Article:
The Buff: Another Tool in the Pursuit of Second-Day Hair
The Buff: Another Tool in the Pursuit of Second-Day Hair – Throughout times, people have worn their hair in a wide array of styles, largely dependent on the fashions of the culture they live in. Hairstyles are mark and signifiers of social class, age, marital status, racial identification, political beliefs, and attitudes regarding s*x. In many cultures, often for religious reasons, women’s hair is covered while in public, and in some, such as Haredi Judaism or European Orthodox communities, women’s hair is shaved or cut very short, and coated with wigs. Just since the end of World War I have women begun to use their hair short and in fairly natural styles. Your best source for star hairstyles and scissors. Locate the best style for your face shape: browse our slideshows of hair styles, from bobs, brief designs to color thoughts and top wedding updos. Read reviews of the most recent hair products and click through stunning star transformations.
The Buff: Another Tool in the Pursuit of Second-Day Hair
One of the latest trends to hit the curly world involves sleeping in the Buff.
Now, before you think we’re getting racy, we’re not talking about sleeping n***d! We’re talking about using a Buff at night to achieve great second-day hair, and great volume.
So what is a Buff?
It’s a long, wide tube of stretchy fabric that is intended to be scrunched up and placed down over your head and then extended up to be worn as a neck gator, or over the top of the head and around the neck for warmth. This colorful headwear is popular with cold-weather outdoor-activity enthusiasts, and with motorcycle riders or “when the top is down on the Jeep,” according to CurlTalker Jeepcurlygurl.
But ever-inventive wavies and curlies have found a new use for this tubular headgear. They’re wearing it at night to protect and contain their curls — all in the pursuit of second-day (and beyond) hair.
How curlies are using it
“I used mine last night on freshly washed, dried, styled hair,” says Jeepcurlygurl. “It was very comfortable, stayed on easily, and my hair had va-va-volume this morning!”
CurlTalkers and YouTubers appreciate this new method as an alternative to pineappling, because it doesn’t leave the scrunchy indentation that pineappling can. It also doesn’t stretch out and straighten the hair, as can happen with shorter hair styles that have to be pulled tight to get into a scrunchy.
“I love it! Pineappling and satin caps never worked for me, but this does,” says CurlTalker Sixelamy. “I get third-day hair out of it with very minimal styling in the mornings.”
Some Buffers find they need to scrunch a bit of water into the hair around the facial area to revive a bit of flatness, but others just remove the Buff, fluff and go!
While there are knockoffs available, I ordered a beautiful, bright pink tube from the Buff company. I love it. I cannot stand my hair running loose at night, getting in my face and being generally annoying. So having the Buff contain my hair and keep my ears warm is wonderful.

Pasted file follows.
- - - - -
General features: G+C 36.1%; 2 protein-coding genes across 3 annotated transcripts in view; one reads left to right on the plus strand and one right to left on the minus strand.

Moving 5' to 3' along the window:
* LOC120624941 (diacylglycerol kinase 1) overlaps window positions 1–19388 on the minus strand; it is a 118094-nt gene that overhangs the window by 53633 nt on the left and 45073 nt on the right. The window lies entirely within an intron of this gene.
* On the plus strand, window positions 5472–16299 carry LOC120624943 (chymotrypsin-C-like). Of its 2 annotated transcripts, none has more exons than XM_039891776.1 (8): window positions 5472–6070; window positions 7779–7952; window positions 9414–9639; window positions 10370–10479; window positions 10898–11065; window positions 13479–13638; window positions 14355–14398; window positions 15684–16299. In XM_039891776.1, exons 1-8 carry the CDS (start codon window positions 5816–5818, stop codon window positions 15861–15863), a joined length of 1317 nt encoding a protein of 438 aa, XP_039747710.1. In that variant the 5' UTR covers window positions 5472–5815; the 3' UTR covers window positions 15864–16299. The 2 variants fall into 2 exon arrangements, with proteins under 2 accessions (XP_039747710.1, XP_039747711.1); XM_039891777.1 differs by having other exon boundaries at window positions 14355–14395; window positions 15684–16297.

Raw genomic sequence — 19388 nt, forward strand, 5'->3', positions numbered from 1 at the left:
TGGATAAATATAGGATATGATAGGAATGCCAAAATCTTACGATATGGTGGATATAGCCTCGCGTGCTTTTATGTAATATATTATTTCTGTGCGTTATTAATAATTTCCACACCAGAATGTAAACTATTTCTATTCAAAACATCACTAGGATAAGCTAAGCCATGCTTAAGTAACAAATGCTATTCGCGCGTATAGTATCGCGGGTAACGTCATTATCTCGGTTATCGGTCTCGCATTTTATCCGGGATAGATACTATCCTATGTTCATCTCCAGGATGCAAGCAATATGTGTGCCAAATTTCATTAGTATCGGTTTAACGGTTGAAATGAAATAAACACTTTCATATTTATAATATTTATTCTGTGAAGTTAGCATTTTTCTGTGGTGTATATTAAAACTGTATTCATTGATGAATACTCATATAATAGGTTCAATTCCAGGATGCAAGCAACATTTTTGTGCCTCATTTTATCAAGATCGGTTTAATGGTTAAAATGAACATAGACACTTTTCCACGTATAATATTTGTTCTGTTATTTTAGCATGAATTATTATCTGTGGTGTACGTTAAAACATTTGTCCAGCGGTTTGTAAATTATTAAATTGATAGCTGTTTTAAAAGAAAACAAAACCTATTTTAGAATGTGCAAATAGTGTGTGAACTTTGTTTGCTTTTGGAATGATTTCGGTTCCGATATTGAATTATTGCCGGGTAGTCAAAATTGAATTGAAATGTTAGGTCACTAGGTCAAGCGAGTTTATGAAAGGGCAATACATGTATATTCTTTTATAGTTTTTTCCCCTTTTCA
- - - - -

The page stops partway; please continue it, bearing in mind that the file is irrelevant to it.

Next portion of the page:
I carefully pull it off in the morning and my hair looks great. I do wish there was a version that was lined with satin; that would be even better. The one I ordered is made from “soft polyester microfiber performance fabric,” according to the company.
Another issue some users have found is that the Buff can sometimes come off in the middle of the night. Buff sells a “slim fit” version that is narrow and might address that problem.
Jeepcurlygurl likes her Buff so much, she’s taken to wearing it when she’s just chilling, too. “This is actually a quite comfortable way to wear my hair around the house,” she says. “It gives my hair and head a break from the weight of having it down and keeps it out of the way!”
I agree. I like wearing it while watching TV or whatever. It gets my hair out the way and, since our house thermostat is always set at PolarExpress°F, it keeps my head warm. I just have to remember to take it off before I answer the door!
The Buff: Another Tool in the Pursuit of Second-Day Hair – In ancient civilizations, women’s hair was often overused and carefully dressed in particular ways. Girls coloured their hair, curled it, and pinned it up (ponytail) at an assortment of ways. They set their own hair in curls and waves using wet clay, which they dried in sunlight then combed out, or by using a jelly made from quince seeds soaked in water, or curling tongs and curling irons of different kinds.
A hairstyle’s aesthetic considerations might be decided by several things, such as the subject’s physical attributes and desirable self-image or the stylist’s artistic instincts. Physical factors include natural hair type and growth patterns, face and head shape from several angles, and total body proportions; medical considerations may also apply. Self-image may be directed toward adapting to mainstream principles (military-style crew cuts or present “trend” hairstyles like the Dido flip), differentiating with uniquely groomed subgroups (e.g., punk hair), or even minding religious dictates (e.g., Orthodox Jewish have payot, Rastafari have Dreadlocks, North India jatas, or even the Sikh practice of Kesh), though this is highly contextual and also a “mainstream” look in one setting might be limited to a “subgroup” in another. A hairstyle is achieved by arranging hair in a specific way, sometimes using combs, a blow-dryer, gel, or other goods. The practice of styling hair can be referred to as hairdressing, particularly when done as a job. Hairstyling can also include adding accessories (such as headbands or barrettes) into the hair to hold it in place, improve its ornamental appearance, or partly or completely conceal it with coverings such as a kippa, hijab, tam or turban.